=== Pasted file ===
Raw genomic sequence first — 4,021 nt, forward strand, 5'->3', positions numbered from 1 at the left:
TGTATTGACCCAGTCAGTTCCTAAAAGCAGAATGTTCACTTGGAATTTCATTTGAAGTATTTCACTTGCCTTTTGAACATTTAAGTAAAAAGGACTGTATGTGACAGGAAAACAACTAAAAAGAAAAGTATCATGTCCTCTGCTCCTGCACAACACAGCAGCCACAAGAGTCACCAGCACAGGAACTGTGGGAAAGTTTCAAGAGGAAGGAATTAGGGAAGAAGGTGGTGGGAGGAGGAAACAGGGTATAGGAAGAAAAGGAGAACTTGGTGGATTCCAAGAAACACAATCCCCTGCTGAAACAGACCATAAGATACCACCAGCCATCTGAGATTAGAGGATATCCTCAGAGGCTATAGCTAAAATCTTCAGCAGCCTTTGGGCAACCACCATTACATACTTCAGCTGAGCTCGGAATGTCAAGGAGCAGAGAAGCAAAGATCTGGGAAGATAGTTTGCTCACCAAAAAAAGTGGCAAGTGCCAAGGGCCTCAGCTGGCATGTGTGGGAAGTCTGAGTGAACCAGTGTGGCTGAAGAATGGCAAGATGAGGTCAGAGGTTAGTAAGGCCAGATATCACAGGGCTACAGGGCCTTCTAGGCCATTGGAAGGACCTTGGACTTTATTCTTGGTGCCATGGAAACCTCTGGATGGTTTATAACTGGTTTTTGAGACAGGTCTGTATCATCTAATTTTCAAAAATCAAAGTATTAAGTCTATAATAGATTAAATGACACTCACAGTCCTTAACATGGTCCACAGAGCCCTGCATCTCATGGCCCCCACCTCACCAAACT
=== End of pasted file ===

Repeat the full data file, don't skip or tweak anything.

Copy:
Raw genomic sequence first — 4,021 nt, forward strand, 5'->3', positions numbered from 1 at the left:
TGTATTGACCCAGTCAGTTCCTAAAAGCAGAATGTTCACTTGGAATTTCATTTGAAGTATTTCACTTGCCTTTTGAACATTTAAGTAAAAAGGACTGTATGTGACAGGAAAACAACTAAAAAGAAAAGTATCATGTCCTCTGCTCCTGCACAACACAGCAGCCACAAGAGTCACCAGCACAGGAACTGTGGGAAAGTTTCAAGAGGAAGGAATTAGGGAAGAAGGTGGTGGGAGGAGGAAACAGGGTATAGGAAGAAAAGGAGAACTTGGTGGATTCCAAGAAACACAATCCCCTGCTGAAACAGACCATAAGATACCACCAGCCATCTGAGATTAGAGGATATCCTCAGAGGCTATAGCTAAAATCTTCAGCAGCCTTTGGGCAACCACCATTACATACTTCAGCTGAGCTCGGAATGTCAAGGAGCAGAGAAGCAAAGATCTGGGAAGATAGTTTGCTCACCAAAAAAAGTGGCAAGTGCCAAGGGCCTCAGCTGGCATGTGTGGGAAGTCTGAGTGAACCAGTGTGGCTGAAGAATGGCAAGATGAGGTCAGAGGTTAGTAAGGCCAGATATCACAGGGCTACAGGGCCTTCTAGGCCATTGGAAGGACCTTGGACTTTATTCTTGGTGCCATGGAAACCTCTGGATGGTTTATAACTGGTTTTTGAGACAGGTCTGTATCATCTAATTTTCAAAAATCAAAGTATTAAGTCTATAATAGATTAAATGACACTCACAGTCCTTAACATGGTCCACAGAGCCCTGCATCTCATGGCCCCCACCTCACCAAACT